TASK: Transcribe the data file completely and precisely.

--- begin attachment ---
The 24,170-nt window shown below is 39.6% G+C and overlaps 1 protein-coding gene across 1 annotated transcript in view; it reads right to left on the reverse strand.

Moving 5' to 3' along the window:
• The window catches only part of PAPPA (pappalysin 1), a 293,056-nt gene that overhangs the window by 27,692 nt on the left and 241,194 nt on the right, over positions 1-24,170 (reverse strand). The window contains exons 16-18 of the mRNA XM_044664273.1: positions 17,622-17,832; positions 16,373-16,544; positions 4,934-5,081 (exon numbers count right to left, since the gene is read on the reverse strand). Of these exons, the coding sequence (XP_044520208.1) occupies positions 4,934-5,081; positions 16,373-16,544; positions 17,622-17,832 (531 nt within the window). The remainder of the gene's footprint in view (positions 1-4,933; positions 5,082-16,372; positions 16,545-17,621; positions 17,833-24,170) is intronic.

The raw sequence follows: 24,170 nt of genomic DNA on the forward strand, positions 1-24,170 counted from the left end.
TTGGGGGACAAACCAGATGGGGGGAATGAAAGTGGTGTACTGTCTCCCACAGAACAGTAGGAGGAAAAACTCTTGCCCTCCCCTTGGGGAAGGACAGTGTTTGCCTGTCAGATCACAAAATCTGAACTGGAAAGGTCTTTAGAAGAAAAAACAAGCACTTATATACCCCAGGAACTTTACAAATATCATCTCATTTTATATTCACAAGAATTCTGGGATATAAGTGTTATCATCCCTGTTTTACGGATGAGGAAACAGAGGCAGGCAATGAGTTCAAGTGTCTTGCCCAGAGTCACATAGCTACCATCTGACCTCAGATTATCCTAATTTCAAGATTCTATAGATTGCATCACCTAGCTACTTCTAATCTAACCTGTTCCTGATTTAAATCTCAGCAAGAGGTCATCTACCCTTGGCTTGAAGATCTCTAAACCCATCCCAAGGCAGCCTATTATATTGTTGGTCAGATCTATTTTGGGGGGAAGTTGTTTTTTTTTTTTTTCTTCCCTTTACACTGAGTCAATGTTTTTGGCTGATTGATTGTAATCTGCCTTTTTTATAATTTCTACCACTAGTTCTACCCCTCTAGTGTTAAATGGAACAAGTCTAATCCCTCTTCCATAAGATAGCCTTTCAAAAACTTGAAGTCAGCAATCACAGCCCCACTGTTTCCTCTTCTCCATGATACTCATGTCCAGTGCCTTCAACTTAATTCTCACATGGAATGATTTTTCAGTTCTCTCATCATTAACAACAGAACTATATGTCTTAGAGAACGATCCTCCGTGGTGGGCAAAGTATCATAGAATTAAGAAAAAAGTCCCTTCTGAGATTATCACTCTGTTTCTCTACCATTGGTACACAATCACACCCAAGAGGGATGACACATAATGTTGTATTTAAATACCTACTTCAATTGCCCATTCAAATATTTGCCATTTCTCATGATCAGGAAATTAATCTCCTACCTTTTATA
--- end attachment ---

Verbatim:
The 24,170-nt window shown below is 39.6% G+C and overlaps 1 protein-coding gene across 1 annotated transcript in view; it reads right to left on the reverse strand.

Moving 5' to 3' along the window:
• The window catches only part of PAPPA (pappalysin 1), a 293,056-nt gene that overhangs the window by 27,692 nt on the left and 241,194 nt on the right, over positions 1-24,170 (reverse strand). The window contains exons 16-18 of the mRNA XM_044664273.1: positions 17,622-17,832; positions 16,373-16,544; positions 4,934-5,081 (exon numbers count right to left, since the gene is read on the reverse strand). Of these exons, the coding sequence (XP_044520208.1) occupies positions 4,934-5,081; positions 16,373-16,544; positions 17,622-17,832 (531 nt within the window). The remainder of the gene's footprint in view (positions 1-4,933; positions 5,082-16,372; positions 16,545-17,621; positions 17,833-24,170) is intronic.

The raw sequence follows: 24,170 nt of genomic DNA on the forward strand, positions 1-24,170 counted from the left end.
TTGGGGGACAAACCAGATGGGGGGAATGAAAGTGGTGTACTGTCTCCCACAGAACAGTAGGAGGAAAAACTCTTGCCCTCCCCTTGGGGAAGGACAGTGTTTGCCTGTCAGATCACAAAATCTGAACTGGAAAGGTCTTTAGAAGAAAAAACAAGCACTTATATACCCCAGGAACTTTACAAATATCATCTCATTTTATATTCACAAGAATTCTGGGATATAAGTGTTATCATCCCTGTTTTACGGATGAGGAAACAGAGGCAGGCAATGAGTTCAAGTGTCTTGCCCAGAGTCACATAGCTACCATCTGACCTCAGATTATCCTAATTTCAAGATTCTATAGATTGCATCACCTAGCTACTTCTAATCTAACCTGTTCCTGATTTAAATCTCAGCAAGAGGTCATCTACCCTTGGCTTGAAGATCTCTAAACCCATCCCAAGGCAGCCTATTATATTGTTGGTCAGATCTATTTTGGGGGGAAGTTGTTTTTTTTTTTTTTCTTCCCTTTACACTGAGTCAATGTTTTTGGCTGATTGATTGTAATCTGCCTTTTTTATAATTTCTACCACTAGTTCTACCCCTCTAGTGTTAAATGGAACAAGTCTAATCCCTCTTCCATAAGATAGCCTTTCAAAAACTTGAAGTCAGCAATCACAGCCCCACTGTTTCCTCTTCTCCATGATACTCATGTCCAGTGCCTTCAACTTAATTCTCACATGGAATGATTTTTCAGTTCTCTCATCATTAACAACAGAACTATATGTCTTAGAGAACGATCCTCCGTGGTGGGCAAAGTATCATAGAATTAAGAAAAAAGTCCCTTCTGAGATTATCACTCTGTTTCTCTACCATTGGTACACAATCACACCCAAGAGGGATGACACATAATGTTGTATTTAAATACCTACTTCAATTGCCCATTCAAATATTTGCCATTTCTCATGATCAGGAAATTAATCTCCTACCTTTTATA